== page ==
Yes, this is a strange political year. But that doesn’t mean we are immune from the laws of political history. As such, the precedents give the president an advantage. Not overwhelming and not one that will guarantee reelection. But one that will matter in a tight race.

In the last 100 years, barring death in office, a few presidents have been one termers. When they have it was usually because of extraordinary circumstances. Cal Coolidge, one of our greatest presidents, was only elected once, but served out much of Warren Harding’s term after Harding died in office. Herbert Hoover had the Depression. Harry Truman was only elected once, but served out most of Roosevelt’s last term after Franklin Roosevelt died. Lyndon Johnson had Vietnam. Ford was never elected, but was elevated from veep after the Nixon resignation. Carter was tossed out after one term because he was an abysmally bad president in almost every way. George Bush the Elder lost after one term because of Ross Perot. And that was the last incumbent, in 1992, not to get reelected. That means Roosevelt, Eisenhower, Nixon, Reagan, Clinton, Bush the Younger, and Obama all won reelection, the last three in the last 25 years.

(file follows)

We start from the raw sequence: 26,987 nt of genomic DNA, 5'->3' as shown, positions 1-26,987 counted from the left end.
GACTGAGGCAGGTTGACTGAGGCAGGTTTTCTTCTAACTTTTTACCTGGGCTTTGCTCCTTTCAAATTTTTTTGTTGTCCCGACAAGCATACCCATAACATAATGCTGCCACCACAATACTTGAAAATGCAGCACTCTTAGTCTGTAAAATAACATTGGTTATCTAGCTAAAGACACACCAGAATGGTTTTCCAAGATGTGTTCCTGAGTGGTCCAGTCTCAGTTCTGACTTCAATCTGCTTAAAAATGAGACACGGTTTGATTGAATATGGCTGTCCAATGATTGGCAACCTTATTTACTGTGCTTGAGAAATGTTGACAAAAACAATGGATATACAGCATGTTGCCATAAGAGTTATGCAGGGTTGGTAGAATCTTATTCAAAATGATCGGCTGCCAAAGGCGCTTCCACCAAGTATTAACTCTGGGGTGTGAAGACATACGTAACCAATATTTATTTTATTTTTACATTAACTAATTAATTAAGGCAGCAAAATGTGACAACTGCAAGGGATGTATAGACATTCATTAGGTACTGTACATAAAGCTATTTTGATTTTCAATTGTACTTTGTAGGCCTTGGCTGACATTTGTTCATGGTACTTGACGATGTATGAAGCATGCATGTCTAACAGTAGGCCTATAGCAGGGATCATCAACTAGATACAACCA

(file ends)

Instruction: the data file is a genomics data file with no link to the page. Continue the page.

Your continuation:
So modern historical tide sides with reelection. Then there’s the power of the presidency. As we’ll see during Thursday’s debate when the subject comes around to foreign policy, the presidency is arrayed in the full might and glamour of the Leader of the Free World and the Commander-in-Chief of the most powerful nation on the planet. One word from the American president and an entire country can become a charred lifeless hole in Asia Minor. A nod of the presidential head and an American carrier battle group can appear off your shore. That’s heady stuff and the sheer glory of it can sway votes.

A challenger has politics and maybe a personal military record to soak up some reflected glory. But neither of these guys served their nation in uniform (a fact one wishes would bar anyone from the Senate and the presidency. But that is an entirely different article). Thus the shine of polished spurs goes to the guy who has been Commander-in-Chief. Advantage Trump.

A sitting president can deploy billions of dollars in projects, pork barrel boondoggles, and spending to grease his campaign wheels. A challenger has nowhere near that kind of pull. But a challenger is bright, shiny, and new, to an extent. Both come with baggage. However, a president comes with more. And not just this president.

The office demands hard decisions that are going to upset political enemies and some parts of the voting public. They will want payback at the ballot box. So history mitigates for the incumbent, but not to the point of assured reelection. Only a smart candidate and a smarter campaign team can do that.